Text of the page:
Soon after the networks declared Donald Trump the winner of the 2016 presidential election, it became apparent that the Democratic party as we know it needs serious reform. Progressive luminaries wasted no time in offering autopsies and solutions for going forward. Bernie Sanders reiterated his claim for a political revolution. Elizabeth Warren reasserted her intention to challenge Wall Street excess. DNC chair hopeful Keith Ellison spoke of voter mobilization and community engagement.
The myriad of responses tend to be tied together by a tried and true Democratic party formula – economic populism. The response from these leaders is to provide a clearer message of standing against corporate capitalism by raising taxes on the wealthy, ensuring a living wage, providing free access to college and other noteworthy policies. These are all important elements of a new Democratic coalition, but how these policies are discussed and which of them are emphasized is an important determinant of their success.
While there are dozens of reasons for Hillary Clinton’s loss, a lack of economic populism was not one of them. Her policy positions very closely mirrored that of Bernie Sanders and Elizabeth Warren. Clinton’s policy shop painstakingly crafted proposals to help the middle and working class — from a minimum wage increase, to expanding the earned income tax credit, to offering universal pre-kindergarten. All these proposals were designed to help the very working families that turned their back to HRC en-masse.
Why did these policies fail to resonate? Some of the blame falls on poor messaging, or message confusion. But the deeper problem was the belief on the part of enough voters that Hillary Clinton “progressive economics” was just a kindler, gentler, top-down, globalism. Lots of voters surmised that Clinton wasn’t addressing what Ben Page and Martin Gilens found in their influential work on the connections between the wealthy and political elites. Voters on both the right and the left (unfairly) saw Hillary Clinton as a custodian of this system.
If a consensus is slowly building over the need to develop a sharper economic message, what should that message be? The natural response for the Democratic party is to adopt Bernie Sanders’ democratic socialist policy framing whole cloth. I think using this language is a bad and unnecessary idea. The party should adopt as a core principle the idea of democratizing capitalism or enacting policies that expand economic control over individual lives.
In many ways this is more a shift in message than in substance. Bernie Sanders’ plans to provide expanded higher education access and guarantees for individual health care are not simply “handouts” but tools that allow citizens to determine their own destines. But how progressives talk about these policies is as important as what they actually contain. Self-reliance and individual initiative are still deeply resonant core values in American society. Framing social welfare spending policy in terms of Democratic socialism primes many voters to view those policies as “handouts” even if they themselves might be key beneficiaries.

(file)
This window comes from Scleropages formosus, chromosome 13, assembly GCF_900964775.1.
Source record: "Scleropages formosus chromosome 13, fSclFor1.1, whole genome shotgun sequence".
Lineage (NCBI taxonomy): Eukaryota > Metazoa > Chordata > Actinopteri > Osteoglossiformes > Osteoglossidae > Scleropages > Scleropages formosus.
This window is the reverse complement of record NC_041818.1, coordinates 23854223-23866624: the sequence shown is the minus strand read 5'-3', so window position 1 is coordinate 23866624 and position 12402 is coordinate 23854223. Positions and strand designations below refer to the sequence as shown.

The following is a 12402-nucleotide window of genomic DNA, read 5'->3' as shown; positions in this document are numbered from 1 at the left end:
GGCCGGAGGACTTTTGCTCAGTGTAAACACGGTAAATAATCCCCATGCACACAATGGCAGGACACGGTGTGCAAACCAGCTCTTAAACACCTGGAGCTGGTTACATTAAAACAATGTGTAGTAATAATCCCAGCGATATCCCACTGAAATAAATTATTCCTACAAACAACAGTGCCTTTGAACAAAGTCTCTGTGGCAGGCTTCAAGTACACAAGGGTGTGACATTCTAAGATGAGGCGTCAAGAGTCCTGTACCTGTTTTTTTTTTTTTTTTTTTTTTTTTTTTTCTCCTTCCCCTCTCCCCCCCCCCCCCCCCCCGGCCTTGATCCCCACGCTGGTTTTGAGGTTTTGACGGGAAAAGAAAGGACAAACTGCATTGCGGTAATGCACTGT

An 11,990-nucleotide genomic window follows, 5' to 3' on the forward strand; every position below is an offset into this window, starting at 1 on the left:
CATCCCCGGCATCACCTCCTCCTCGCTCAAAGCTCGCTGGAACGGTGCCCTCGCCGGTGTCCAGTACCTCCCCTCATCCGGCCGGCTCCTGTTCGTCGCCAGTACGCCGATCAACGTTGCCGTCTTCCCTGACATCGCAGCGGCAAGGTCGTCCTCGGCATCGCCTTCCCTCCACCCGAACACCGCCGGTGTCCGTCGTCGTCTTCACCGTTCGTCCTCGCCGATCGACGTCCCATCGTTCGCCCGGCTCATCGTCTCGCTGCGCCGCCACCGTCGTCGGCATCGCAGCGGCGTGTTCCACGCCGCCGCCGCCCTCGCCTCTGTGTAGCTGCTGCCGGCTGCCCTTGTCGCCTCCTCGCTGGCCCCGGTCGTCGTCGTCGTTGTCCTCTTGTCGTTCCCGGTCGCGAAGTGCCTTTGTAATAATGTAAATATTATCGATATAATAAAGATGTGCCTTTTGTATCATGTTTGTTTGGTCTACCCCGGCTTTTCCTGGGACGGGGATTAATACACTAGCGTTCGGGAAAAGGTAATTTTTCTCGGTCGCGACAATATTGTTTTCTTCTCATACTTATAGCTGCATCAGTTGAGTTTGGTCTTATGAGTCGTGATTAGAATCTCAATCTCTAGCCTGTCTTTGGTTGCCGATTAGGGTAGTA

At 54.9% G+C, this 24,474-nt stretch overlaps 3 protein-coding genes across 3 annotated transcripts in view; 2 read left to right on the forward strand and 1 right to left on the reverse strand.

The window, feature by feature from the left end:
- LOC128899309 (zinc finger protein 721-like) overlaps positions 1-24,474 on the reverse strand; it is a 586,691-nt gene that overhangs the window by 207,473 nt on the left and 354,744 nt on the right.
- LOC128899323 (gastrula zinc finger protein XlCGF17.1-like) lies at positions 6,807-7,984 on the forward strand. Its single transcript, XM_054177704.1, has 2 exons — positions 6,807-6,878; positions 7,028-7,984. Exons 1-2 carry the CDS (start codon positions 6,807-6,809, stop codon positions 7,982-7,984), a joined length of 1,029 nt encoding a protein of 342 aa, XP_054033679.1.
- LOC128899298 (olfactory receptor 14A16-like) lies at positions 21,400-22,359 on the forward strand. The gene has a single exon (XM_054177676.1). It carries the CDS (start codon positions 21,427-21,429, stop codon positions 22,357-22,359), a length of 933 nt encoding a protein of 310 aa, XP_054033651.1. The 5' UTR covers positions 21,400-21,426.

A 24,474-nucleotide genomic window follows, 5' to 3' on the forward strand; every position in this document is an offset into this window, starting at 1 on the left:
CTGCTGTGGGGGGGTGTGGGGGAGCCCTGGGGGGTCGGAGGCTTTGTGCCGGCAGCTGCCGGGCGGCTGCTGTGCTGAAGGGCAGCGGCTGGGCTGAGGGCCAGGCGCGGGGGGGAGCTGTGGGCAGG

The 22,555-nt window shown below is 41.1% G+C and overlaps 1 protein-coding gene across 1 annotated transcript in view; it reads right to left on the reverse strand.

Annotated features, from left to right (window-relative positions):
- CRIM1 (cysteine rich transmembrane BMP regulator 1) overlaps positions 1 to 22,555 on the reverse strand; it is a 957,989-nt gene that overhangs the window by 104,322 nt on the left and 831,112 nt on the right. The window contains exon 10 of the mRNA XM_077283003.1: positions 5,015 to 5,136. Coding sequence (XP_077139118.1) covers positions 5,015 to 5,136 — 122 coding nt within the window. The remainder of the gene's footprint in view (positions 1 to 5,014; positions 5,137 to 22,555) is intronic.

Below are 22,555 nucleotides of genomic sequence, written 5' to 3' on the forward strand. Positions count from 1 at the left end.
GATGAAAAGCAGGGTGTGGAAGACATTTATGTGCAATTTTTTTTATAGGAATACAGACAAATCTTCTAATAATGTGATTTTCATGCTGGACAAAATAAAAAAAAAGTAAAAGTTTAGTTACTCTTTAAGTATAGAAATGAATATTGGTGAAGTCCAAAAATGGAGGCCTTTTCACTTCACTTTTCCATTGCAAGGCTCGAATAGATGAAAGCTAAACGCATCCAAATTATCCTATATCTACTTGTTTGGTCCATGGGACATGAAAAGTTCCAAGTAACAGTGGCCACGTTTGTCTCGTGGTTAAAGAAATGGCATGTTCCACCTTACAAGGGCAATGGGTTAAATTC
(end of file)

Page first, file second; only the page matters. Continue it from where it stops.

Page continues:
More importantly, framing college access or health care as socialist needlessly cedes rhetorical ground to the right. The terms “freedom” and “rights” are contested in political philosophy, but not in actual politics. The British philosopher T.H. Marshall notes that social rights (access to college, health care, etc.) are an essential part of individual human flourishing — true “freedom/liberty.” As a professor, I teach both sides of this coin as alternative visions of “the good life,” but in politics, concepts like freedom, liberty and capitalism are uncontested by Democrats. In our current political discourse, Democrats accede to Republicans the argument that corporatism equals freedom and state intervention equals socialist enslavement.
But language alone is not enough. Democrats need to emphasize policies that promote individual access to capital. One of Bernie Sanders most innovative (but least discussed) proposals was allowing the Post Office to provide banking services, thereby eliminating or significantly curtailing the predatory payday lending business. You can think of this policy as “government intrusion” into a private sector enterprise (payday lending) or as an effort to provide all Americans with easier access to the capital they need to thrive. Many small business owners have to take out credit card to invest in their start-ups because banks can make much more money through credit card rates and late fees. Regulatory schemes taht work to provide more access to voters might be fraught with unintended consequences, but the voting public should at least be given a clear alternative to deregulation and corporate rent-seeking as the only “free” position.
Progressives would be well served to reframe their policy agenda. Instead of calling it “universal health care” why not “health freedom.” Instead of “free college” why not “educational liberty.” Or how about calling the de-regulation of banks “economic tyranny”?
Democratizing capitalism is a message that can resonate with a wide swath of voters. Former Congressman Jack Kemp actually had interesting ideas about giving people in low-income housing projects the ability to purchase their homes. Teddy Roosevelt recognized that both government and corporate power could be tyrannical and destructive to individual freedom and need to be checked. We are in a populist moment. Identity politics and protecting the rights on marginalized groups is a key part of the Democratic party message, but in addition, the Democratic party has an essential role to play in offering a truly democratic alternative to corporatism.